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3 Seattle beaches close for summer because of lifeguard shortage

Seattle Parks and Recreation is shuttering Matthews Beach, Seward Park Beach and East Green Lake Beach for the summer.

SEATTLE — Three Seattle area beaches will remain closed for the summer because of an ongoing lifeguard shortage, Seattle Parks and Recreation (SPR) said in a release Tuesday.

SPR is shuttering Matthews Beach, Seward Park Beach and East Green Lake Beach for the summer. The department said Medgar Evers, Evans and Queen Anne pools will also remain closed for the summer, allowing for construction to be done in the area. Lifeguards at the sites will be re-directed to other beaches, SPR said.

The department said it did not hire enough trained and experienced lifeguards to keep all of its nine beaches and 10 pools open. There are 165 lifeguards currently on staff, but SPR said it needs around 425 to staff indoor and outdoor pools along with summer beaches.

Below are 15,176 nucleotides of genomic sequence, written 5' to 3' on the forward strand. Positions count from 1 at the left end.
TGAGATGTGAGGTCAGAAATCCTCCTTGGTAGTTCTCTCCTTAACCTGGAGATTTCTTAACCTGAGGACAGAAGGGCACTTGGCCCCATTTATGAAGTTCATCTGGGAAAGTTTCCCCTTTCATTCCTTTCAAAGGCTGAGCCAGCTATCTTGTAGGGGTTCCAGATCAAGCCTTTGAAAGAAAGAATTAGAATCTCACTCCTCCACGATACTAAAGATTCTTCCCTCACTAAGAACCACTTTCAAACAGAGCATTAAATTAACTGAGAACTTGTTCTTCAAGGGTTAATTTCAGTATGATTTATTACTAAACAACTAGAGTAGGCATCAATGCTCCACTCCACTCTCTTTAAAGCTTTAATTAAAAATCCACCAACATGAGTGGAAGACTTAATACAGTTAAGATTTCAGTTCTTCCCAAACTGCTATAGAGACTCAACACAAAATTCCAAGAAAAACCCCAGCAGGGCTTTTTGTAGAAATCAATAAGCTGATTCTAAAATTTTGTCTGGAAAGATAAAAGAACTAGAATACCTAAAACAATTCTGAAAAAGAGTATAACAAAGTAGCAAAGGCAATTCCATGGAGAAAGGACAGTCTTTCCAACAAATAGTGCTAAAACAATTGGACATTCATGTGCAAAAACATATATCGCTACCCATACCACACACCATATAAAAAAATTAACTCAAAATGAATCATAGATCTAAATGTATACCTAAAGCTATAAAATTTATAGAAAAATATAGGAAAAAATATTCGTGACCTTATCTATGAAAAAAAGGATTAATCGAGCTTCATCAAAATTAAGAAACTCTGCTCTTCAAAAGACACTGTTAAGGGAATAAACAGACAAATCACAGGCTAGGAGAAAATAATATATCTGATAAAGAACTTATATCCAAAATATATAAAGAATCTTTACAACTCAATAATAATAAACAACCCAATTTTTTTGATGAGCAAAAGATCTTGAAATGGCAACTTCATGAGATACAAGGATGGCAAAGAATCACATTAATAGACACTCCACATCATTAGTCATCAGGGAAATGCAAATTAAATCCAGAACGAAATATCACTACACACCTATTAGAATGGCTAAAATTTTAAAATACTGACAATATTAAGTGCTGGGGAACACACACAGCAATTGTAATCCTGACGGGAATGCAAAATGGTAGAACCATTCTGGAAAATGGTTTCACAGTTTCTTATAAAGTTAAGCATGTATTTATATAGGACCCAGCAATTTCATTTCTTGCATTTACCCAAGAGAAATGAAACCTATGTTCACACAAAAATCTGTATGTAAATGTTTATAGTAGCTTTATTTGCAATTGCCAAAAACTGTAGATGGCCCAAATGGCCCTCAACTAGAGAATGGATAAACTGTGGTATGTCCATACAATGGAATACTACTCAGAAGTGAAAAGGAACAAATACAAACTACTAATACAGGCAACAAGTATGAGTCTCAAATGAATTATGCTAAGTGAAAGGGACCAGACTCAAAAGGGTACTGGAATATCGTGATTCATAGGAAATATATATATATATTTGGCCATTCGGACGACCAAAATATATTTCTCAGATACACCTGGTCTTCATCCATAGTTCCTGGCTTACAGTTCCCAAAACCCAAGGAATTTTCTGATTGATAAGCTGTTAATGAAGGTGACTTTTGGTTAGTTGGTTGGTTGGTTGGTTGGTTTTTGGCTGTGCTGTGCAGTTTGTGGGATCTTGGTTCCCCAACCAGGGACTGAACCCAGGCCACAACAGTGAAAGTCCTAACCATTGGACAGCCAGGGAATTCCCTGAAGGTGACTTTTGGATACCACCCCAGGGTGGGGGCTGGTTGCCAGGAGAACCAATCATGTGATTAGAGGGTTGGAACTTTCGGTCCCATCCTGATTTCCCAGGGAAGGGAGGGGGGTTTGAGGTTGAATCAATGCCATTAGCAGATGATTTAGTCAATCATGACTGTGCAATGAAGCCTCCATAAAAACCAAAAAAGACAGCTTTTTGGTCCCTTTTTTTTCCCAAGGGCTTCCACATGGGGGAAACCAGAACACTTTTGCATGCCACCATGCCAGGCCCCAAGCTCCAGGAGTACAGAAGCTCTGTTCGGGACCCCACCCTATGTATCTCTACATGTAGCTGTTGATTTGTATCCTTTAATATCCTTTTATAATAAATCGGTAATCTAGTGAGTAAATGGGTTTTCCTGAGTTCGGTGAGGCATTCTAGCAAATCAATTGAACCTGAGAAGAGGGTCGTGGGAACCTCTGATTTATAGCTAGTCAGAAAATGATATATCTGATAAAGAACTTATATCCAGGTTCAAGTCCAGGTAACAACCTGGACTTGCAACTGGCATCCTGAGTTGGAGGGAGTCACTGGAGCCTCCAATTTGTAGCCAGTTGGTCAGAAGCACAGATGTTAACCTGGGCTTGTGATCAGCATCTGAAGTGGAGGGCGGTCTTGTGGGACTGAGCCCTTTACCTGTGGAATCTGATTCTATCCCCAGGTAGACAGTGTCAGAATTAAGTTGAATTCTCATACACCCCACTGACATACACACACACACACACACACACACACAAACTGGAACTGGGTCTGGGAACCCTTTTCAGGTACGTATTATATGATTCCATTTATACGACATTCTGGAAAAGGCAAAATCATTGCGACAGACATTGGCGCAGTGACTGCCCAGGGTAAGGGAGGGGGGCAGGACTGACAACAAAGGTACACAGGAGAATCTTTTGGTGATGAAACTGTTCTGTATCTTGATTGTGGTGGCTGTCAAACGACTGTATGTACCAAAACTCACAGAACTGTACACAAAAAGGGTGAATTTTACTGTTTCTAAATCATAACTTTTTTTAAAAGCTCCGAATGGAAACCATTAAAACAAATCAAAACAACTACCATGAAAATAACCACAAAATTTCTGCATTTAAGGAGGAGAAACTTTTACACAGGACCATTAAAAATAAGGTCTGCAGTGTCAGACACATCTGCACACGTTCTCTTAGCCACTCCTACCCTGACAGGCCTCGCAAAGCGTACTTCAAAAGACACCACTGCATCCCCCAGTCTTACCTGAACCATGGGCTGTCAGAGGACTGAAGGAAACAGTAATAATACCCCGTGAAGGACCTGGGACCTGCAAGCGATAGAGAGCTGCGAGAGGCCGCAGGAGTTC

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Parks and recreation officials said lifeguard positions are less than half-filled because of a lack of available certification training during the pandemic. A decrease in returning lifeguards because of pandemic-era layoffs and hiring freezes has further contributed to the department's staffing struggles, SPR said.

This is at least the second recent year cities in western Washington have faced a lifeguard shortage.

The department started recruiting lifeguards for the upcoming summer season in September 2021. Lifeguard certification classes were restarted in January 2022, with officials administering 11 courses this year. Seattle and Bellevue are offering free training and certification for lifeguards, too.

SPR started its teen training program at Rainier Beach Pool this year, redoubling efforts to combat widespread staffing issues. The department said on June 1 it hopes to hire another 200 lifeguards over the next few weeks. 

Beginning June 25, the following beaches will be guarded daily from 12-7 p.m. on weekdays and 11 a.m. - 7 p.m. on weekends:

"We encourage all Seattleites and visitors to come out to these beaches for a safe and fun swim experience," SPR said.

Parks and recreation officials said the department considered drowning prevention, equity, geographic distribution and overall usage to keep pools open while closing others. 

Summer beaches, beginner swimming lessons, underserved communities and accessible public transit were the department's priorities this summer, SPR detailed in a release.

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